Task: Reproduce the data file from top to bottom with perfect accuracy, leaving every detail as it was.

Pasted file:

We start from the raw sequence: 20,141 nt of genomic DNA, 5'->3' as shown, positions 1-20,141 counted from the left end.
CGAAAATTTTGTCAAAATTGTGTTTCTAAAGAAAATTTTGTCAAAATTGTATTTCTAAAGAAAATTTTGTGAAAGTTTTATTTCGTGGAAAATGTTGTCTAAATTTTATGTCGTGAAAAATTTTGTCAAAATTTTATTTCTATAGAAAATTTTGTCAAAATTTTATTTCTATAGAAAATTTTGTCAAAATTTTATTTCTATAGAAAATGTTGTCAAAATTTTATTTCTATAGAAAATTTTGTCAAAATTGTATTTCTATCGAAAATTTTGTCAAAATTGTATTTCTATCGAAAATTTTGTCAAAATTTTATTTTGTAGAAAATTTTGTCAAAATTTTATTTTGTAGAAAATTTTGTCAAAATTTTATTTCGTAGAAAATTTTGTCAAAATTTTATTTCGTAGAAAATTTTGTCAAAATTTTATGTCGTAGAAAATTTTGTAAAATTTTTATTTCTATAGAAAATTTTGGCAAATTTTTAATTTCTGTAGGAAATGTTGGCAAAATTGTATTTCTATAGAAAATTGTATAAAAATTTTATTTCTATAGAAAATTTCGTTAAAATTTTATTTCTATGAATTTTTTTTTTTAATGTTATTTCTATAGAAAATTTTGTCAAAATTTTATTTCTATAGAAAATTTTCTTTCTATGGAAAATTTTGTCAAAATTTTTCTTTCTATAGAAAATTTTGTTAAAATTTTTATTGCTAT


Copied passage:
We start from the raw sequence: 20,141 nt of genomic DNA, 5'->3' as shown, positions 1-20,141 counted from the left end.
CGAAAATTTTGTCAAAATTGTGTTTCTAAAGAAAATTTTGTCAAAATTGTATTTCTAAAGAAAATTTTGTGAAAGTTTTATTTCGTGGAAAATGTTGTCTAAATTTTATGTCGTGAAAAATTTTGTCAAAATTTTATTTCTATAGAAAATTTTGTCAAAATTTTATTTCTATAGAAAATTTTGTCAAAATTTTATTTCTATAGAAAATGTTGTCAAAATTTTATTTCTATAGAAAATTTTGTCAAAATTGTATTTCTATCGAAAATTTTGTCAAAATTGTATTTCTATCGAAAATTTTGTCAAAATTTTATTTTGTAGAAAATTTTGTCAAAATTTTATTTTGTAGAAAATTTTGTCAAAATTTTATTTCGTAGAAAATTTTGTCAAAATTTTATTTCGTAGAAAATTTTGTCAAAATTTTATGTCGTAGAAAATTTTGTAAAATTTTTATTTCTATAGAAAATTTTGGCAAATTTTTAATTTCTGTAGGAAATGTTGGCAAAATTGTATTTCTATAGAAAATTGTATAAAAATTTTATTTCTATAGAAAATTTCGTTAAAATTTTATTTCTATGAATTTTTTTTTTTAATGTTATTTCTATAGAAAATTTTGTCAAAATTTTATTTCTATAGAAAATTTTCTTTCTATGGAAAATTTTGTCAAAATTTTTCTTTCTATAGAAAATTTTGTTAAAATTTTTATTGCTAT